Temps account for 98% of staff building £250m immigration platform

Written by Sam Trendall on 1 March 2019 in News
News

Minister reveals just eight out of 360 workers on Home Office project are civil servants

Just eight out of the 360 staff working on the construction of the government’s £250m immigration IT system are civil servants, it has emerged.

In a recent written parliamentary statement, immigration minister Caroline Nokes said that the other 352 people “working on the construction of the Immigration Platform Technologies programme” are classified as “contingent labour”.  This equates to 97.8% of the total workforce.

A further statement from minister for crime, safeguarding and vulnerability Victoria Atkins indicated that some of the roles staffed by the temps and contractors include programme managers, digital delivery managers, programme directors, and digital business designers. 

The Immigration Platform Technologies (IPT) programme was launched in 2014, shortly after the cancellation of the Immigration Case Work (ICW) programme to implement a new platform for processing immigration, visa, and asylum applications. According to a National Audit Office report published at the time, ICW was shut down by the Home Office “having achieved much less than planned, at a cost of £347m”.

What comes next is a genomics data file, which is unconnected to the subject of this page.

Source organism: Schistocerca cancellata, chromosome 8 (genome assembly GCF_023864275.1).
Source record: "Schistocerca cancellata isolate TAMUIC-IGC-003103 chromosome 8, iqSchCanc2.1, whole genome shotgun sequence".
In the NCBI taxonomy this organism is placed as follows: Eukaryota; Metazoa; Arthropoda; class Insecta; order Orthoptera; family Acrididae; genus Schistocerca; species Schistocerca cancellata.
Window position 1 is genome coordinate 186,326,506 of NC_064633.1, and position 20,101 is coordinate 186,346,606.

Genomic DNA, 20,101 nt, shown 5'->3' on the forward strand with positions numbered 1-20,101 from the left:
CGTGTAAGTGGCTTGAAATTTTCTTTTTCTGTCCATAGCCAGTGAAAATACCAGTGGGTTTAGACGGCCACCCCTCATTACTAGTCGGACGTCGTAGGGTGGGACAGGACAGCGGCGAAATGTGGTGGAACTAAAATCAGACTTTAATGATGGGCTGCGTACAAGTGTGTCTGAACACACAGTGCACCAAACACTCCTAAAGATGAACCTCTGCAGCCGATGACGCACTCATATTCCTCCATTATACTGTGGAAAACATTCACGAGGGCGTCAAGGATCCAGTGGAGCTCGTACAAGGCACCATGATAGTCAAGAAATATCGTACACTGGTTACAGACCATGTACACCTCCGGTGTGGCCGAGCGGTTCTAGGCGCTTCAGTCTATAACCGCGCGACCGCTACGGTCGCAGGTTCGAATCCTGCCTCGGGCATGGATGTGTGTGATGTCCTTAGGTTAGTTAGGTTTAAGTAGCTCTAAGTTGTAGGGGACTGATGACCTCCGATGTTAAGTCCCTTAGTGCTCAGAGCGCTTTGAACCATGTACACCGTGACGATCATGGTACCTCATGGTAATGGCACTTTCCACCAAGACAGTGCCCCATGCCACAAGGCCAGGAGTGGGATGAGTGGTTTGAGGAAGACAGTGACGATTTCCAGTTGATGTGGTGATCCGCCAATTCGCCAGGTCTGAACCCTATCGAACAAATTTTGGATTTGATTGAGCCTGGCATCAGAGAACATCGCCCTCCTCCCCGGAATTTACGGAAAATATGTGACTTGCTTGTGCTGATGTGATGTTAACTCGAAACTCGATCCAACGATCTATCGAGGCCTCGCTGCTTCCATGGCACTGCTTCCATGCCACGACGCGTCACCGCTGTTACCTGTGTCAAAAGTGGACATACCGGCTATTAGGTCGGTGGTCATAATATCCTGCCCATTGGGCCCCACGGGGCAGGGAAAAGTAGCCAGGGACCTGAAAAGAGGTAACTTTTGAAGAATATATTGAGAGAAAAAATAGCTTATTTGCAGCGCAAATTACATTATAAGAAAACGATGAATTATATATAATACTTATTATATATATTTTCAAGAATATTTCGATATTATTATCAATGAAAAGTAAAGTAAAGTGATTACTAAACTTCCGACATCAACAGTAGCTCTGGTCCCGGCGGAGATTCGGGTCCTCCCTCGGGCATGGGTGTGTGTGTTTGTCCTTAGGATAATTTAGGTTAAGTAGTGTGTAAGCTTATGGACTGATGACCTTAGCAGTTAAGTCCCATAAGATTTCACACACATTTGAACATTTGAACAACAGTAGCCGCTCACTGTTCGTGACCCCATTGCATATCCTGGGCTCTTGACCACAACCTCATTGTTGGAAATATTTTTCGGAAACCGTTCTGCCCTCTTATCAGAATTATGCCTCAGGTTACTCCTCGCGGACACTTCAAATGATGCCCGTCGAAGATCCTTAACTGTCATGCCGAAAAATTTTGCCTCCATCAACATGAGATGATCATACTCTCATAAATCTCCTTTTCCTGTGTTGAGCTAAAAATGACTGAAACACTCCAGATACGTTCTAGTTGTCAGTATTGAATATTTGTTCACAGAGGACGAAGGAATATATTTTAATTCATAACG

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IPT – which was scheduled wrap up during the 2016/17 year and cost £208.7m – was designed to avoid the failures of the past by following an agile approach. 

“The Home Office IPT programme is building functionality to transform the way the Home Office manages immigration into the United Kingdom,” said commercial documents published at the launch of the project. “The system will be used by Home Office staff based in the UK and in consulates across the globe, and by all applicants for visa or immigration services.”

The scheme is replacing a legacy estate of five separate systems with one platform to manage all applications and subsequent case work. 

As of the most recently published annual report from the Infrastructure and Projects Authority, the scheme’s estimated whole-life cost had grown to £252.5m. The completion date had also been revised to 31 March 2019. For the second year in a row, the authority gave the project an amber rating.

According to the IPA’s traffic-light system, this means that: “Successful delivery appears feasible but significant issues already exist, requiring management attention. These appear resolvable at this stage and, if addressed promptly, should not present a cost/schedule overrun.”

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Sam Trendall is editor of PublicTechnology

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